Di Fara Pizza is not fast food. It's been called the BEST pizza in New York by pizza connoisseurs, Zagat, the Village Voice, New York Magazine, New York Times, chefs like Anthony Bourdain, and your average New Yorker that loves pizza. People from all over New York and around the world make the journey to this hole in the wall pizza joint in the predominantly Jewish neighborhood of Midwood, Brooklyn. The average cost and wait time for a pizza is $25.00 for a basic pie that takes 2.5 hours or if you want a slice to go it will cost you $5.00 (the most expensive slice in NYC).
Di Fara has been owned and operated by Domenico DeMarco since 1964 after DeMarco moved to New York from Caserta, Italy in 1959. DeMarco is the only person that makes each pizza pie (not even his children are allowed to make it). When he's not available to make the pizza, Di Fara shuts its doors. Mr. DeMarco insists on using only fresh dough, on importing his tomatos from Salerno and his Mozzarella from Caserta, and bringing in his fresh basil from Israel. He alone makes the pizza. He works hard. He looks proud of what he does. And it shows.
Di Fara is a New York Pizza Instituion and Domencio DeMarco is a pizza legend in his own right. The trek takes 30 minutes on the Q line from Union Square. And yes it sucks to have to wait almost three hours for pizza, it's almost absurd in any other instance, but it's worth it. The time you spend waiting and watching is a pizza event.
A few things we recommend: eat before you step foot into Di Fara (you're not going to get your lunch or dinner during lunch or dinner time), order the regular pie (you don't need the extras like pepperoni or mushrooms), and eat it when it's hot. There's some great articles on Di Fara that you should read: A great 2004 New York Times article on the hard work that goes into making a Di Fara pizza, New York Time's article on the $5 price, and a Di Fara tutorial on Slice Pizza blog. Heaven!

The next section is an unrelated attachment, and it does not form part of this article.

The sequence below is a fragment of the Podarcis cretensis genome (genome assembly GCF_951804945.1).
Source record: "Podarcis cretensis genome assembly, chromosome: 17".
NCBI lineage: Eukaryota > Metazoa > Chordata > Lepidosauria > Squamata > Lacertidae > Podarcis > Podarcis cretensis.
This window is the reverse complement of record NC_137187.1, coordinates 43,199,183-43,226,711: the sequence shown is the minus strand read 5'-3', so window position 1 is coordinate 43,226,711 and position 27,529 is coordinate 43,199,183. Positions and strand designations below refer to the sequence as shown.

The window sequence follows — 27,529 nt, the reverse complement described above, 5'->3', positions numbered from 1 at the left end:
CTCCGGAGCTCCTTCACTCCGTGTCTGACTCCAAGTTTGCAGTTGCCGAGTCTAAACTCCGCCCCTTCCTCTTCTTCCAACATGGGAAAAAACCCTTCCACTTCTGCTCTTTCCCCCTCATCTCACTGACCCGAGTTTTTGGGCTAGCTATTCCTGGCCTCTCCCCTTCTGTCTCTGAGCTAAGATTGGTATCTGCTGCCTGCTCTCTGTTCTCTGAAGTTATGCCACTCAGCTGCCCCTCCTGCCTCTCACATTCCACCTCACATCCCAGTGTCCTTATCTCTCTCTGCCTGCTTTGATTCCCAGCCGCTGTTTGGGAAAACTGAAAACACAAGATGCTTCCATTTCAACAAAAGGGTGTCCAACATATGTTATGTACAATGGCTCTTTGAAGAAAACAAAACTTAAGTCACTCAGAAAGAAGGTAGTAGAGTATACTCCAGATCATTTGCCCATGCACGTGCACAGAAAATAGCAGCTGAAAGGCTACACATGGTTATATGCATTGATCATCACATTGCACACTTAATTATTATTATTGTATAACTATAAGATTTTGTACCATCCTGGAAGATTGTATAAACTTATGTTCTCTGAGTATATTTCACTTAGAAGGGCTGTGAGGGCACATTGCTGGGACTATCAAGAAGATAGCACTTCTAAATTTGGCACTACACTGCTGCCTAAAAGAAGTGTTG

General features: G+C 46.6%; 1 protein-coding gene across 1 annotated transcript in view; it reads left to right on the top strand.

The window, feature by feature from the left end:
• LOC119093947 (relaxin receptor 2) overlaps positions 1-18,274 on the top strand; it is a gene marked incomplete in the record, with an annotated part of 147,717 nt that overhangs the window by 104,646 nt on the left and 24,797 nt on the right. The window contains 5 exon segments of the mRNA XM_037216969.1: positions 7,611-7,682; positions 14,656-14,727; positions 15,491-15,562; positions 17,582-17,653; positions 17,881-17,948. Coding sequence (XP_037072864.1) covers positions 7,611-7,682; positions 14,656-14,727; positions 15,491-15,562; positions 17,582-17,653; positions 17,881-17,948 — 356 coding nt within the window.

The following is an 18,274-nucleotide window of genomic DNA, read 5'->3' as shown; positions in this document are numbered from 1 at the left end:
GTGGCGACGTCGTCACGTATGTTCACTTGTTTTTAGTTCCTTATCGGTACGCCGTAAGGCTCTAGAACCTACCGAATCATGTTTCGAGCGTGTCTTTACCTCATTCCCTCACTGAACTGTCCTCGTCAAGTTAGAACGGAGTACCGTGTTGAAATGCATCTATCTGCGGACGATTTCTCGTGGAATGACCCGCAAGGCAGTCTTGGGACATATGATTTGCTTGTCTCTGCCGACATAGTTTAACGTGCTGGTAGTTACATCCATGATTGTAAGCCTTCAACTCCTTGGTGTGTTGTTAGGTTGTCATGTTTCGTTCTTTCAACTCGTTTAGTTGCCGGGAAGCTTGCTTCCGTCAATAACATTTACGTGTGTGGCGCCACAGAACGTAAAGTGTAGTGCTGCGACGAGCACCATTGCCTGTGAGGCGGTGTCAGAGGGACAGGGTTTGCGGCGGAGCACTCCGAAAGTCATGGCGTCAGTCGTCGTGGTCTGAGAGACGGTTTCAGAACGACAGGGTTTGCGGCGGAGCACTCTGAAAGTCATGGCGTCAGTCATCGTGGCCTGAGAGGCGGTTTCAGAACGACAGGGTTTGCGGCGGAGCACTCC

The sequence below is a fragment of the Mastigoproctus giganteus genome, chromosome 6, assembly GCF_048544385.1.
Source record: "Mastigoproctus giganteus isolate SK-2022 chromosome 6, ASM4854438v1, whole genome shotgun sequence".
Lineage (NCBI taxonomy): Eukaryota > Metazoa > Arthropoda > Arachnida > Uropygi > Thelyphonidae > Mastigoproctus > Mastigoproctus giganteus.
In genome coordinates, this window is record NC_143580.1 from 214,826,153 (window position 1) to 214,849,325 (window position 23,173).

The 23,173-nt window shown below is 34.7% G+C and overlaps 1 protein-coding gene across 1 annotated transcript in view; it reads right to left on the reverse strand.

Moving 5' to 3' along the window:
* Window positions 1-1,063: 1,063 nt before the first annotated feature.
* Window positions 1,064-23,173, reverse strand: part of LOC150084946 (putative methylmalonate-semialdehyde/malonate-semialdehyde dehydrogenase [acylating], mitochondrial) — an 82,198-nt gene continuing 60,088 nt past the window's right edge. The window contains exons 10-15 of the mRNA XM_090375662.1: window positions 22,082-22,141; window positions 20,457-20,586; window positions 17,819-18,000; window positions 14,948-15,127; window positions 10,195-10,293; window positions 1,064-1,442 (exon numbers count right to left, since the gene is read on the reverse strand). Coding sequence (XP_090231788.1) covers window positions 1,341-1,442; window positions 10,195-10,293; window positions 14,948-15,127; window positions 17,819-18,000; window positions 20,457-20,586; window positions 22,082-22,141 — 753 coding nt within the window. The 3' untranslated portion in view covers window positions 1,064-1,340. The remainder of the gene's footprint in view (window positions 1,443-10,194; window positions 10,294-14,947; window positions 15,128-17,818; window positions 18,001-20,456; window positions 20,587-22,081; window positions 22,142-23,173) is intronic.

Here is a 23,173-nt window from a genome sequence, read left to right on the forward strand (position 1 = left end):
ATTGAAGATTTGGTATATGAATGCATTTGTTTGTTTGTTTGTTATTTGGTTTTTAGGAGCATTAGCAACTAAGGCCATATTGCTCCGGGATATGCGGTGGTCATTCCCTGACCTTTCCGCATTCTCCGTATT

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One resolution I have made, and try always to keep, is this: To rise above the little things. ~John Burroughs
I think in terms of the day's resolutions, not the year's. ~Henry Moore
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Slide on into the leather chair, neck powdered and a swoosh of the apron. What'll you have friend? Otis Elevator Co. 1942 photo: W.S.C.
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Part 6 in our series on Rob Fortier's/Rod & Customs 1939 Chevrolet Truck progress. Here we see the highly sought after finished 15" Artillery Rims (o.g rims, no re-pros here) freshly straightened, balanced and painted mated up to the new front end. Rob searched high and low for a clean set of these rims. They are getting harder to find, a lot of the "survivors" are dented, pitted or the valve stem holes are bad. When you do find a decent set they are fetching top dollar. 10 years ago you could find them at every swap meet for a decent price. With that said I think Rob will need to take out a separate insurance policy for these rims. More to come, stay tuned in. Looking Clean w/the fresh Silvertown white walls.
Part 5 in Rob Fortier's Editor of Rod & Customs 1939 Chevy Truck. Here we see the vintage Bow Tie hauler with the front end in place. The engine is ready to roll along with the front suspension looking good. Another addition that Rob has added here is the a very rare Pecket "Comet" sun visor. This stage is about mocking up the loose ends to make sure everything functions & fits properly. The last thing you want to do is go to paint and you later have to take it down because you didn't measure properly. Rule #1: measure 3 times, before committing.
Devo speaks to us. From: Automodown, the classic Booji Boy to one of our favorite videos - Freedom of Choice featuring our friends Salba, T.A. and Bulky providing the 4 wheel stunts the group proved that art students were the IN and the jocks were OUT. Fast forward 35 years and you will see their music, style and fashion still schools the budding garage bands of the now. To gain more insight into their world we recommend: The Truth About De-Evolution.We hope they speak to you.
Joey Strummer from the "only band that matters." The political poetic prince who stood his ground for the little man's rights. Standing strong as an advocate against: police brutality, social rot, nazism and racism he stood tall amongst a crowd of cowards. The voice, guitar & jams that struck us with a thunderbolt of lightening.Never Forget.